The potential for eruption on the Korean peninsula escalates daily as the North Korean regime continues to flex its military muscles. De-escalation seems unlikely while Kim Jong Un remains in power, suggesting the only long-term solution may be a regime change, peaceful or otherwise. While the international community might hope for a scenario in which the current regime falls, what would come after such an event? A peaceful transition to a new form of leadership in North Korea seems unrealistic. In the absence of the current regime, North Korea would likely descend into chaos as warring elites and generals scramble for power and the general populace continue to suffer from the burden of limited basic resources and infrastructure. Rather than hope for an independent fix within North Korea, one solution is the reunification of North and South Korea.
The long-term consequences of allowing the Kim Il Sung dynasty to continue are likely to be grave, however, possibly worse for the United States than the consequences of the failure of the first opportunity to eliminate it. Moreover, with Seoul certain to bear the brunt of any near-term hostilities with North Korea, the Republic of Korea’s consideration of assassination as a third option deserves particular weight. As in 1946, it will entail almost certain death for those selected to carry it out, and it may result in wider hostilities, but it may be the least costly option with the most positive outcome for both the United States and the Republic of Korea.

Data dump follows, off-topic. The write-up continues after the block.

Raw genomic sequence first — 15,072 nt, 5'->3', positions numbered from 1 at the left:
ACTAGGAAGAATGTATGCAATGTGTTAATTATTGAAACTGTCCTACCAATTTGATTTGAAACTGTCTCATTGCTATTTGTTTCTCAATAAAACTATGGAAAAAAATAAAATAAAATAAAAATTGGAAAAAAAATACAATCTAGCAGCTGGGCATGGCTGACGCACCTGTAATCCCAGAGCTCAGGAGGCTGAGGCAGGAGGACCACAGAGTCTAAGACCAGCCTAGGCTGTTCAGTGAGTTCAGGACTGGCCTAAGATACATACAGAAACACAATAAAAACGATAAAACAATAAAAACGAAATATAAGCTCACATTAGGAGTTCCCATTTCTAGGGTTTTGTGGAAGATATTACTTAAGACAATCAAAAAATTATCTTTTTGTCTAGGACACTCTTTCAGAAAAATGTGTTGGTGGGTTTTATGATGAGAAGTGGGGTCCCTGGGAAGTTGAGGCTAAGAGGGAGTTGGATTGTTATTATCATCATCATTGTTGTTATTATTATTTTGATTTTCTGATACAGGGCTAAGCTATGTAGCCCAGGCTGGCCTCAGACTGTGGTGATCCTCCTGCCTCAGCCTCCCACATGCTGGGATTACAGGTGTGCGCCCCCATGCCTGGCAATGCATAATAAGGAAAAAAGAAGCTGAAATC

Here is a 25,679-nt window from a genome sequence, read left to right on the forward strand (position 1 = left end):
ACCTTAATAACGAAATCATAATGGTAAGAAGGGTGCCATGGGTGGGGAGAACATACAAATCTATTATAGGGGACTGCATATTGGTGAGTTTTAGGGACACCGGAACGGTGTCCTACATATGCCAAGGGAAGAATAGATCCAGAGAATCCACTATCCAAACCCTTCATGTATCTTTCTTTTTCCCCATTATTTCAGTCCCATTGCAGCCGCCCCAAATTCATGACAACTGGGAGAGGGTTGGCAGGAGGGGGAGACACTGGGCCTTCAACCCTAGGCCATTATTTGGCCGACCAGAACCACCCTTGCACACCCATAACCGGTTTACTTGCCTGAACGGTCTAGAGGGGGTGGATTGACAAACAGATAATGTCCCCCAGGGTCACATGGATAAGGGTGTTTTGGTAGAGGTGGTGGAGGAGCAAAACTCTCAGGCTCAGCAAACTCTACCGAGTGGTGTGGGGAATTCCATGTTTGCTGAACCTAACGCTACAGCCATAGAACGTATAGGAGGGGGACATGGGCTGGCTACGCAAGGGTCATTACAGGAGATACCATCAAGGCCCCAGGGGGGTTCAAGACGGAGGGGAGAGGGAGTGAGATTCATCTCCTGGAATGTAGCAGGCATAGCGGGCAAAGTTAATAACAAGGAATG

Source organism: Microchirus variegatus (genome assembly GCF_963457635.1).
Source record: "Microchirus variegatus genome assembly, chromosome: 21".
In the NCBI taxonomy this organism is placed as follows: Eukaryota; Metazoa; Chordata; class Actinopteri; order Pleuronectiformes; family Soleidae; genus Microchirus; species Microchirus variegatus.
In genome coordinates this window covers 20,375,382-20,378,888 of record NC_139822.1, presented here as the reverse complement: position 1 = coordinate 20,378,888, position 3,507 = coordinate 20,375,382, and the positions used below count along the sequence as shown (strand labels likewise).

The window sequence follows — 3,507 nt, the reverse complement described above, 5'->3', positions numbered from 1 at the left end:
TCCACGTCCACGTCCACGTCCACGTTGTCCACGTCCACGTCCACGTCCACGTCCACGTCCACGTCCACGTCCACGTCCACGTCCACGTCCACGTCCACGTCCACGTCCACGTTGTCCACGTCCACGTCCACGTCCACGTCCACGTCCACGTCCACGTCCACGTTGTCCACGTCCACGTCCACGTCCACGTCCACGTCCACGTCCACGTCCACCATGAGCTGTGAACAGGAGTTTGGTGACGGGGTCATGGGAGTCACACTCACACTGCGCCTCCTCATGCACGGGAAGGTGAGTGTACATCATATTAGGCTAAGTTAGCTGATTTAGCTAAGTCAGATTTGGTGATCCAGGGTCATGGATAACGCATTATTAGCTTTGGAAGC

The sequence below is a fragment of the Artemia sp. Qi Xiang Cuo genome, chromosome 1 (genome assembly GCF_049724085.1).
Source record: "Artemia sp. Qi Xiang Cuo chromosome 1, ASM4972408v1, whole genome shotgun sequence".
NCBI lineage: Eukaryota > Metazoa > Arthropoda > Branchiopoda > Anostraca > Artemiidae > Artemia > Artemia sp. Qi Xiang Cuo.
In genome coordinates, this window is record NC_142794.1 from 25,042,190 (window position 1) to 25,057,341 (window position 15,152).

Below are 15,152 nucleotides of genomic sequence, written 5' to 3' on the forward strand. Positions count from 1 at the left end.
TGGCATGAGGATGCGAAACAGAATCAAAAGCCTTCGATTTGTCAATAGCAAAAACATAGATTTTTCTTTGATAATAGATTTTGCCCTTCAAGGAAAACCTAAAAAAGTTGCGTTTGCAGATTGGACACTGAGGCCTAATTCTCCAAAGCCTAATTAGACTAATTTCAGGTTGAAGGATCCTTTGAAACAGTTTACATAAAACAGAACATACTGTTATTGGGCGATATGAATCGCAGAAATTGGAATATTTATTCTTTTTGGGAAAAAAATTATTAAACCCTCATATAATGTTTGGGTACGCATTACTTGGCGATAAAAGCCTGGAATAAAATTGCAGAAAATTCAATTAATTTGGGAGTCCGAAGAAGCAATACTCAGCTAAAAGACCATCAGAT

Since World War I, powerful nations victorious on the field of battle struggled to achieve political objectives because their post war settlements set conditions that facilitated future conflicts instead of ensuring lasting peace. The victorious strategist must not only ensure their pre-war political objectives are codified in the post war settlement, but the emissaries must also take great care and vigilance to end the war with strategic foresight that translates the military victory into lasting peace.
Strategic performance is strongly affected by the state’s information management capabilities. Top policymakers must have the ability to understand the environment in which they are acting (outside information) and how their national security organizations are behaving in that strategic environment (inside information). Strategic risk assessment is based on an understanding of the opponent’s strengths and weaknesses, the challenges and opportunities present in the international environment, and the capability of the state to act in a purposeful way along multiple lines. Without sound outside and inside information, risk assessments will suffer, as will the quality of strategy.
In the Information Institution Approach, Bakich gives critical importance to whether or not key decision makers have access to multi-sourced information and whether the information institutions themselves have the ability to communicate laterally. When information is multi-sourced and there is good coordination across the diplomatic and military lines of effort, Bakich predicts success. When information is stove piped and there is poor coordination, he predicts failure. Where the systems are moderately truncated, Bakich expects various degrees of failure depending on the scope and location within the state’s information institutions.
What should the United States do if the Koreas were unified relatively peacefully? Should the military forces remain on the Korean Peninsula post-unification? Would our presence there help to stabilize the region? Or would we be better off by freeing up the 30,000 or so soldiers, sailors, airmen, and marines stationed in Korea and easing the costs of their presence there?
The mission at hand was daunting. A light infantry task force faced a larger conventional force bearing down on their positions in a foreign land. The division leaders were combat veterans of past years of global conflict, while the soldiers were mostly young and new troops yet to be hardened by combat.